Law Schools

Judge tosses consumer fraud claims against Arizona Summit Law School

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A federal judge in Arizona has dismissed part of a lawsuit claiming the Arizona Summit Law School committed fraud by failing to report information about students admitted through an alternative program.

U.S. District Judge Neil Wake tossed the claims of fraud, consumer fraud and misrepresentation in a Dec. 27 order (PDF), the National law Journal (sub. req.) reports. The suit was filed by Paula Lorona, a former school employee who was also a student.

Lorona had claimed she wouldn’t have attended Arizona Summit if the school had not misrepresented the statistics about the qualifications of incoming students. Lorona said the school did not include in its statistics the grades and LSAT scores of students admitted through a program that guarantees a spot to students who pass a seven-week online law course.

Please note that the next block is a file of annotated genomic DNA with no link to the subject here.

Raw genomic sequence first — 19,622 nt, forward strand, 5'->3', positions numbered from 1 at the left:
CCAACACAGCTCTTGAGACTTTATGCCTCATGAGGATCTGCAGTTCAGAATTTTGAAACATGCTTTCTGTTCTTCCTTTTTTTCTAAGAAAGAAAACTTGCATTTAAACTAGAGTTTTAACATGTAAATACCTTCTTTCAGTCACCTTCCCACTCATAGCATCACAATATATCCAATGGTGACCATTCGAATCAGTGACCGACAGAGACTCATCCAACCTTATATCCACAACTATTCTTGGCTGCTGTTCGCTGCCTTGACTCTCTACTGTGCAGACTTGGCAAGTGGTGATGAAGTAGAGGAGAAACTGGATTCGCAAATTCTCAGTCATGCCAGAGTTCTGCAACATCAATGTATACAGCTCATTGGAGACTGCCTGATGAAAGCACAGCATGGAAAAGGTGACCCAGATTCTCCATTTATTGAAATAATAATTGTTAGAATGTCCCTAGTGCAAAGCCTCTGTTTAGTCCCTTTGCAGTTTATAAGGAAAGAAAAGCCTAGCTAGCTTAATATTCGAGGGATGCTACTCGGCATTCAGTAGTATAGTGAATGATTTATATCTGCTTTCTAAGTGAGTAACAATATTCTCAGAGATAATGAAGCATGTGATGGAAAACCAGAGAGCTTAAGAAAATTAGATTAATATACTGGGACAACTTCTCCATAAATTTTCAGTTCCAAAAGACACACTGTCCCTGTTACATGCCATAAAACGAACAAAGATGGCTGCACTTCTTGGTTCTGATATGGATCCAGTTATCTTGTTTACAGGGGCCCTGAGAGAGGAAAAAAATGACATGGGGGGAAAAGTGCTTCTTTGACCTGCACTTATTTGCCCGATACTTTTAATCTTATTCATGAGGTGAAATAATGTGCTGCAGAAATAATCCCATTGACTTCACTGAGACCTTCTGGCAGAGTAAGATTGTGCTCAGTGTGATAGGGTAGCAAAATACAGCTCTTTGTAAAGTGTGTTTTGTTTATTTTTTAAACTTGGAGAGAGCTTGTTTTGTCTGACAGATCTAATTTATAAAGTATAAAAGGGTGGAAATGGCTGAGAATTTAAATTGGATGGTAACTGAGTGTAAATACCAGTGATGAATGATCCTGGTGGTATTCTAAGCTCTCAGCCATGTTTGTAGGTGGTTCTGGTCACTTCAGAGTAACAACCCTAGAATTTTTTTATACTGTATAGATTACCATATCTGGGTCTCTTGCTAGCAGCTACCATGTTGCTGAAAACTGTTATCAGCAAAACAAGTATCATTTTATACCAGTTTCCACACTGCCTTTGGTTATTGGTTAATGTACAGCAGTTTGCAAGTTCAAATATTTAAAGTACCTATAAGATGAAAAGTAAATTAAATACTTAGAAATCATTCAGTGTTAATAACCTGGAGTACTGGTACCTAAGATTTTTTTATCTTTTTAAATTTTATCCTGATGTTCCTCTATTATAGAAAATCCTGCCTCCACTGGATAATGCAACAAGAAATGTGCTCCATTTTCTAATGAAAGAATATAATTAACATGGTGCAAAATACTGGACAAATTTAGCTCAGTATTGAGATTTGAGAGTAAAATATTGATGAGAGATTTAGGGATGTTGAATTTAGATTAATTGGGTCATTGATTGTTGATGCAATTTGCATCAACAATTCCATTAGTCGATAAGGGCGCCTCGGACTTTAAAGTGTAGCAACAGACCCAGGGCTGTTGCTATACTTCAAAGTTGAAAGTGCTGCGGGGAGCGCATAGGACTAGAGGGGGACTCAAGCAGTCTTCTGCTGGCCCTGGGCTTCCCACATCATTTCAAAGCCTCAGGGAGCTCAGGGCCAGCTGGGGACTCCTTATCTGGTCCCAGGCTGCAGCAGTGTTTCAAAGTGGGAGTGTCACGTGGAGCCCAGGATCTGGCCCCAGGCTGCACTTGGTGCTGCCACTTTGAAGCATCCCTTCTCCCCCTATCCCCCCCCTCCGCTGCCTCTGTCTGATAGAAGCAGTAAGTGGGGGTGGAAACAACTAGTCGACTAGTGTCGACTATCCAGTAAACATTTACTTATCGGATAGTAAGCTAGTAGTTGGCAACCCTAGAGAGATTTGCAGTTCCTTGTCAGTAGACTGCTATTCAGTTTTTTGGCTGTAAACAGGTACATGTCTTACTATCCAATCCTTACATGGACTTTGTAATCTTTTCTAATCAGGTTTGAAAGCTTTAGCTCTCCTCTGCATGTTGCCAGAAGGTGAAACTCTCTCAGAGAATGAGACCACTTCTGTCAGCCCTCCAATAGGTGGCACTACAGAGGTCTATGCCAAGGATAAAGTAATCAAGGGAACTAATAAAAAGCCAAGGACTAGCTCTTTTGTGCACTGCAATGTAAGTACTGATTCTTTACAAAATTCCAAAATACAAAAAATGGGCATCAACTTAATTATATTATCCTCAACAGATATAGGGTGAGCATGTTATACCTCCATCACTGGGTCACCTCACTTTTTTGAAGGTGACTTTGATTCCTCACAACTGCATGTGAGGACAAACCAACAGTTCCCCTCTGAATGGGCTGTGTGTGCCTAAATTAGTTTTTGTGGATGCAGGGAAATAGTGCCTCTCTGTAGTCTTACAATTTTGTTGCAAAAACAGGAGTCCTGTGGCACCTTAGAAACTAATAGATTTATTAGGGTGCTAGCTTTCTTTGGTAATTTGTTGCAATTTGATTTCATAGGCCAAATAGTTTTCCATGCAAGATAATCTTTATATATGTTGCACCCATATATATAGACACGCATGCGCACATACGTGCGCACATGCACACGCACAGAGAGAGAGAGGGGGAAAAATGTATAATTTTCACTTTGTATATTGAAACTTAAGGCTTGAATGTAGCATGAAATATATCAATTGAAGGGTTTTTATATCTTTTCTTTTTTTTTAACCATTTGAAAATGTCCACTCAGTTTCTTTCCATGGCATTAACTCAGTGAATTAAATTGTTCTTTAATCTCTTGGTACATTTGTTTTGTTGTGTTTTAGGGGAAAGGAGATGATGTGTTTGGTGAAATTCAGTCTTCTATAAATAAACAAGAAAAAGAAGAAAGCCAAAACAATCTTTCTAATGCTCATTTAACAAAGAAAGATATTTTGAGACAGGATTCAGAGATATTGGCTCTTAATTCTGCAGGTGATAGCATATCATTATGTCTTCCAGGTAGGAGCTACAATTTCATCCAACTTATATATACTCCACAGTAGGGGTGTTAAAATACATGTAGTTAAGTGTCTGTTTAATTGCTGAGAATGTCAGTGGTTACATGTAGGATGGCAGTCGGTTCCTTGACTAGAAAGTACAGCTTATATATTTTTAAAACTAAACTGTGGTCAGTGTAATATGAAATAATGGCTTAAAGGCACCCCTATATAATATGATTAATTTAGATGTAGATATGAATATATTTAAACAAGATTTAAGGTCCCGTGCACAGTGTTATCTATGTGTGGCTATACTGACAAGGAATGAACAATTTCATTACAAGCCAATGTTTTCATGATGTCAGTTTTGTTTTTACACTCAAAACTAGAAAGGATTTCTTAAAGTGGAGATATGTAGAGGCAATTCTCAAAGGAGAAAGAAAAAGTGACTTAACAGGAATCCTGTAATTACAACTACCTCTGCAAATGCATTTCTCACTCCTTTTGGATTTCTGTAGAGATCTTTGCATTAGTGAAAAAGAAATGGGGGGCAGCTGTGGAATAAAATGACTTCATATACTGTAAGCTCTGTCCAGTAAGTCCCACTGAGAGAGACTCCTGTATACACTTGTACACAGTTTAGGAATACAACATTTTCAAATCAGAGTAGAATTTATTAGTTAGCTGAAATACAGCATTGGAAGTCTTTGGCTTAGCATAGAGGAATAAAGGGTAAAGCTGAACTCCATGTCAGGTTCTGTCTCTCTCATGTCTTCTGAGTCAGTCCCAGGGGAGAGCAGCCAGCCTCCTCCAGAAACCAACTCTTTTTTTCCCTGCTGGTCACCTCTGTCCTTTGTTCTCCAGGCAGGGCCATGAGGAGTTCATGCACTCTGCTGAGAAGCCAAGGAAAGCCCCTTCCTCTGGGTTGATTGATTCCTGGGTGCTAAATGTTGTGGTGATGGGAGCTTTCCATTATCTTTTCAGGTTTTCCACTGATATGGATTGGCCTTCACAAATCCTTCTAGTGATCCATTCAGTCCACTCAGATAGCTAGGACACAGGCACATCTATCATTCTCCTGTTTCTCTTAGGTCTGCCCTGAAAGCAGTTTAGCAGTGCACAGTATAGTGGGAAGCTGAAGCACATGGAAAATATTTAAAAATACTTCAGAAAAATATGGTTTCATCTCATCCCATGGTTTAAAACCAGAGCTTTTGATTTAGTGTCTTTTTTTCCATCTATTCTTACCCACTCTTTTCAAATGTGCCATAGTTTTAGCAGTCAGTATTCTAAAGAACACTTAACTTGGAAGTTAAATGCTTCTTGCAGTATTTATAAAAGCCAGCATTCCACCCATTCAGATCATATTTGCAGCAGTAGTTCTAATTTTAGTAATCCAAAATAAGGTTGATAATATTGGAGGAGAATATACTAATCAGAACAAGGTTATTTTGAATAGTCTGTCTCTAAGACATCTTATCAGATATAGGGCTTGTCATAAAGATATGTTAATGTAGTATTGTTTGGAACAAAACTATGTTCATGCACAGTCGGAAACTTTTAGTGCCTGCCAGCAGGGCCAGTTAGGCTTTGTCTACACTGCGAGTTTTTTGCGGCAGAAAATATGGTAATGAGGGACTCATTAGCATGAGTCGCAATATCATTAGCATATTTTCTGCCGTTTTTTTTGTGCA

But the law school provided information in discovery showing that including the alternative-admission data did not materially alter the statistics.

Still pending are Lorona’s claims of retaliatory discharge, gender discrimination, and violations of the Americans with Disabilities Act. Lorona claims she was fired from her job as assistant director of financial aid after she refused to submit false state tax documents.

Arizona Summit is owned InfiLaw Corp., which also owns the Florida Coastal School of Law and Charlotte School of Law. The Charlotte school is facing a different lawsuit alleging it misrepresented its compliance with ABA accreditation standards.

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